Pac-12 football: Assessing the officiating through the first month of the 2021 season

Pac-12 Commissioner George Kliavkoff fields questions during the Pac-12 Conference NCAA college football Media Day Tuesday, July 27, 2021, in Los Angeles.

Pac-12 Commissioner George Kliavkoff fields questions during the Pac-12 Conference NCAA college football Media Day Tuesday, July 27, 2021, in Los Angeles. (Marcio Jose Sanchez, Associated Press)

Estimated read time: 4-5 minutes

There have been a bevy of upsets involving the Pac-12 through the first month of the 2021 season, but none bigger than this:

The officiating does not stink.

Quite the opposite, in fact. It has been quite good.

Say it with me: Pac-12 officiating has … been … quite … good.

Was that so difficult? (Don't answer.)

Sure, some calls have raised eyebrows and enraged coaches. Anyone see Jimmy Lake's reaction to a clock issue the other night? Whoa.

But across the sweep of September, the calls on the field and decisions in the replay booth have been mere background noise — allowing us to focus, for better or worse, on the football itself.

That hasn't always been the case in the Pac-12, or hadn't you heard.

The Hotline has been extremely critical of officiating in the past, particularly when egregious mistakes are made.

Like when the former general counsel called into the replay command center in 2018 and influenced a call in the Washington State-USC game.

Or when an on-field blunder led to Washington State losing 57 yards in field position against Cal in 2019.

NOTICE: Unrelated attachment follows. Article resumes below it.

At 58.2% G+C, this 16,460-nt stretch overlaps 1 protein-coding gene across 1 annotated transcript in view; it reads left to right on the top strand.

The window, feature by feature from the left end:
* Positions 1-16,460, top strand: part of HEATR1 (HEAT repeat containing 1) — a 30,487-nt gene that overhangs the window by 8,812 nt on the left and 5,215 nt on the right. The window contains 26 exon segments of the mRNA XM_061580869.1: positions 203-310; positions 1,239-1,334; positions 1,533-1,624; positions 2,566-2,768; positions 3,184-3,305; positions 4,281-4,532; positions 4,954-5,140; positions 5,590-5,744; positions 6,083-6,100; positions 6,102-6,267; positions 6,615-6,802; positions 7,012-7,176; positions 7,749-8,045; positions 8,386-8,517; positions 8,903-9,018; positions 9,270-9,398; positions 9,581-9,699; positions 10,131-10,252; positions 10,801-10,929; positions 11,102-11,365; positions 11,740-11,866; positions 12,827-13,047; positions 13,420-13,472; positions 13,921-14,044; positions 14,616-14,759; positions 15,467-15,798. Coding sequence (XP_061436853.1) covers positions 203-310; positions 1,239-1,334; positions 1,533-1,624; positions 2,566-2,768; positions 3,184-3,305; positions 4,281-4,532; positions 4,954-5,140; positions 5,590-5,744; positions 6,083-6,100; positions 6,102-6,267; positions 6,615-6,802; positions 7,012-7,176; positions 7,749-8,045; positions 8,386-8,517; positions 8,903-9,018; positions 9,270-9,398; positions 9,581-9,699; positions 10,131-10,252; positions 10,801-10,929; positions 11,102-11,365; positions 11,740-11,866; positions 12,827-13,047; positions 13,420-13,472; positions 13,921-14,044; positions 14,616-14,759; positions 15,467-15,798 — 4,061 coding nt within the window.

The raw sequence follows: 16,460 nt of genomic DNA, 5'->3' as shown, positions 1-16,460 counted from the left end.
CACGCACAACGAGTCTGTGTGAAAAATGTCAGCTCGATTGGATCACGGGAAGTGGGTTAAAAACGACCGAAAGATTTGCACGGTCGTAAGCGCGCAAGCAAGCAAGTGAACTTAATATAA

Or when the conference admitted an error on a decisive field goal attempt in the Arizona State-Michigan State game (also in 2019).

Or when back-to-back gaffes affected a crucial sequence in the Oregon-Oregon State game last year and prompted our two-part, deep dive into the state of officiating.

Or when … Eh, never mind.

But we're also in the business of calling 'em like we see 'em.

And so far in 2021, the officials on the field, in the booth and in the replay command center in San Francisco have done quality work.

From here, that's crystal clear.

There have been some tricky calls and several notable mistakes. A roughing the passer call on Washington State, which led to a USC touchdown, comes immediately to mind.

But a few notable mistakes are inevitable over the course of dozens of games.

On whole, the process, execution and communication have been been smooth:

  • The replay review process seems faster.
  • There are fewer bad holding penalties and fewer pass interference calls (Oregon State's game last week is the exception).
  • Targeting controversies have been rare.
  • And above all, there have been no mistakes that generate headlines, require public admissions of guilt and undermine the credibility of the product.

Unlike, ahem, the SEC.

Two weeks ago, SEC officials skipped a down in the Auburn-Penn State game, forcing the following mea culpa from the conference office: